Regarding the most recent park closures, we noticed that much of the hue and cry regarding these events was over the loss of revenue to local tourist industries. Little concern was expressed about the loss of value to park visitors or the disruption that the closure caused to important park resource management activities.
What this told the NPS and local conservationists is that we need to do a better job of educating and reminding the public about what our national parks are all about. What they are not about is creating the largest tourism industry possible. They are not cash cows. What they are about is preserving the natural and cultural heritage of this country, our quality of life, and perhaps even someday, about our survival as a species. Obviously, tourism to national parks does create service industries in nearby communities. When nearby development is planned carefully, public profit from tourism can be compatible with preserving parks. However, when maximizing the financial return from tourism by creating demand for non-essential services becomes the goal, the sacred cow can be seriously gored.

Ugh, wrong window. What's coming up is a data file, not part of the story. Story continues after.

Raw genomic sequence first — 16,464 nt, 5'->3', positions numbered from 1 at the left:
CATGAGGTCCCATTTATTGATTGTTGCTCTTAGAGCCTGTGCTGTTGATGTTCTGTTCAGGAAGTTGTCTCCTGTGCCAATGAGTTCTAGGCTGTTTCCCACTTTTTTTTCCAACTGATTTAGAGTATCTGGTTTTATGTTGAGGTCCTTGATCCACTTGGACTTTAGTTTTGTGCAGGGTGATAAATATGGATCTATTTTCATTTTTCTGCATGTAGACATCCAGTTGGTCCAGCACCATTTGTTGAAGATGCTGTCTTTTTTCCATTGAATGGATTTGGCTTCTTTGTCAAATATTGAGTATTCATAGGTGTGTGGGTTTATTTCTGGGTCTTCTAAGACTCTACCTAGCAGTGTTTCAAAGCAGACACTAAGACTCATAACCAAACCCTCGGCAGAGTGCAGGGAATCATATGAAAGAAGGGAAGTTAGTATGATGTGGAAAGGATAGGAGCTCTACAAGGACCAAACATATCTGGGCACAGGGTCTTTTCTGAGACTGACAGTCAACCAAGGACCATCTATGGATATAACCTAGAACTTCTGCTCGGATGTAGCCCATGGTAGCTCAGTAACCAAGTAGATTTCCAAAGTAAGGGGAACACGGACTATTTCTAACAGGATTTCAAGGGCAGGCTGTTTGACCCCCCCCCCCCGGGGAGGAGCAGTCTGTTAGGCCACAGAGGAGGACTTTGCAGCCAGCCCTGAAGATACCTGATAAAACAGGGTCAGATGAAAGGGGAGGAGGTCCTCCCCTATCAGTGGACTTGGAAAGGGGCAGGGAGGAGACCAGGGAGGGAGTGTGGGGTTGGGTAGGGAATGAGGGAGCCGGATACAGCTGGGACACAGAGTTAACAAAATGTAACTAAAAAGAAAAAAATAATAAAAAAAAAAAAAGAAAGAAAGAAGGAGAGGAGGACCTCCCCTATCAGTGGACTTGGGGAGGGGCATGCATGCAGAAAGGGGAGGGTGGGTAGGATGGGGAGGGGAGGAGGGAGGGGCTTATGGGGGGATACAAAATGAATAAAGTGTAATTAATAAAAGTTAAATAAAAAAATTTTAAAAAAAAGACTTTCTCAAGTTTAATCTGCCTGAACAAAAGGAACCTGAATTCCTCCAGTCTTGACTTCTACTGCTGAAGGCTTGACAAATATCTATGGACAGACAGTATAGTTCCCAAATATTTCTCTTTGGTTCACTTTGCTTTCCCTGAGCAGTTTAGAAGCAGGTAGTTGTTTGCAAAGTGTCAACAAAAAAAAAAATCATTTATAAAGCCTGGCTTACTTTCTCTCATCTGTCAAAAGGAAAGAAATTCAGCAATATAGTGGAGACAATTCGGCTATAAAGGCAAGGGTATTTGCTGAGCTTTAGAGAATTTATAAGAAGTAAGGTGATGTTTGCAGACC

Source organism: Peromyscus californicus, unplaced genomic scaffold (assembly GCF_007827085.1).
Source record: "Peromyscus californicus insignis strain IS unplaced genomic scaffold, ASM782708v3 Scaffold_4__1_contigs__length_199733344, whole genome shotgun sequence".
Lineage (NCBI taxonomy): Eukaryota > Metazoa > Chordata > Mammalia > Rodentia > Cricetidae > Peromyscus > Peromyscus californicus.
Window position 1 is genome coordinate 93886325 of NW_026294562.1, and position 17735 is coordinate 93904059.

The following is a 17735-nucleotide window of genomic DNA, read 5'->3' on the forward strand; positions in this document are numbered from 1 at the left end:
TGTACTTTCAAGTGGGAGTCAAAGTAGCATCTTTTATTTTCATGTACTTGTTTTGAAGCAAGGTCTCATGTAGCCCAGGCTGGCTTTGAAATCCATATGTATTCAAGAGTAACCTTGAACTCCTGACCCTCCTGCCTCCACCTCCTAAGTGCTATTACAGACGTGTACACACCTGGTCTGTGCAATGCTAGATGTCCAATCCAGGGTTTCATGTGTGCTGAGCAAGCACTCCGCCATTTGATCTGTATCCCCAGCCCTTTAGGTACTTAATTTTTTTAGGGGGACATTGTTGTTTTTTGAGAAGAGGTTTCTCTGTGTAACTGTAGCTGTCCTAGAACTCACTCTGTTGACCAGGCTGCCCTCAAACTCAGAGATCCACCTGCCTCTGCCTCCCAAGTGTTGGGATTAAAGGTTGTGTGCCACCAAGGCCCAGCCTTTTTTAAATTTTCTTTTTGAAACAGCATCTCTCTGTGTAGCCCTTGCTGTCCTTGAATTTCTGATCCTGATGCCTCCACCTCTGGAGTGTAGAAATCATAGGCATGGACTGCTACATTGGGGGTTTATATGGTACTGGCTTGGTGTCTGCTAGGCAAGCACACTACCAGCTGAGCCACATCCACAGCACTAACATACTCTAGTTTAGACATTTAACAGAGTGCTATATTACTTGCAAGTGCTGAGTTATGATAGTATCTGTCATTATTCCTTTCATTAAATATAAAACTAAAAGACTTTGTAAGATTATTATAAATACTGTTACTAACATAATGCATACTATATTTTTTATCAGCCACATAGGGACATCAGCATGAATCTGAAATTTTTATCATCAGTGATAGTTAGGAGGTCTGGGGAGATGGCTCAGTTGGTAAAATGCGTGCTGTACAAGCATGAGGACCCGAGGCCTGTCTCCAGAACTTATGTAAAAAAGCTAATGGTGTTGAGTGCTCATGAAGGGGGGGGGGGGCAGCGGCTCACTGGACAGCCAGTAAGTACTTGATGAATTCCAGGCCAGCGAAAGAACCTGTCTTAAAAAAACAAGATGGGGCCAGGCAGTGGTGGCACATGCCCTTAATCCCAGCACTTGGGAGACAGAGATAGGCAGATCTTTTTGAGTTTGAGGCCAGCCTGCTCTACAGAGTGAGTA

Attempts to turn national parks into cash cows is a part of a larger social issue. For decades, the economies of many western communities have been based on the extraction of non-renewable resources and the harvest of renewable resources at non-sustainable rates. These short lived economic bases are now failing and the search for new economies is on. Many western states, most notably Utah and Arizona, are rich in national park units and contain millions of acres of other scenic public lands managed by the U.S. Forest Service and the Bureau of Land Management.


Many people now see tourism as at least a partial answer to the future economic security of many western communities.
The burning question is this: As populations continue to boom and more focus is placed on increasing tourism to national parks, how will we be able to protect the last precious wild lands and cultural places from being ruined by economic exploitation, much like many forests and rangelands have been ecologically destroyed by non-sustainable management practices? Will we learn from the mistakes made on other public lands or will we only trade in the chainsaw and range cow for the national park cash cow?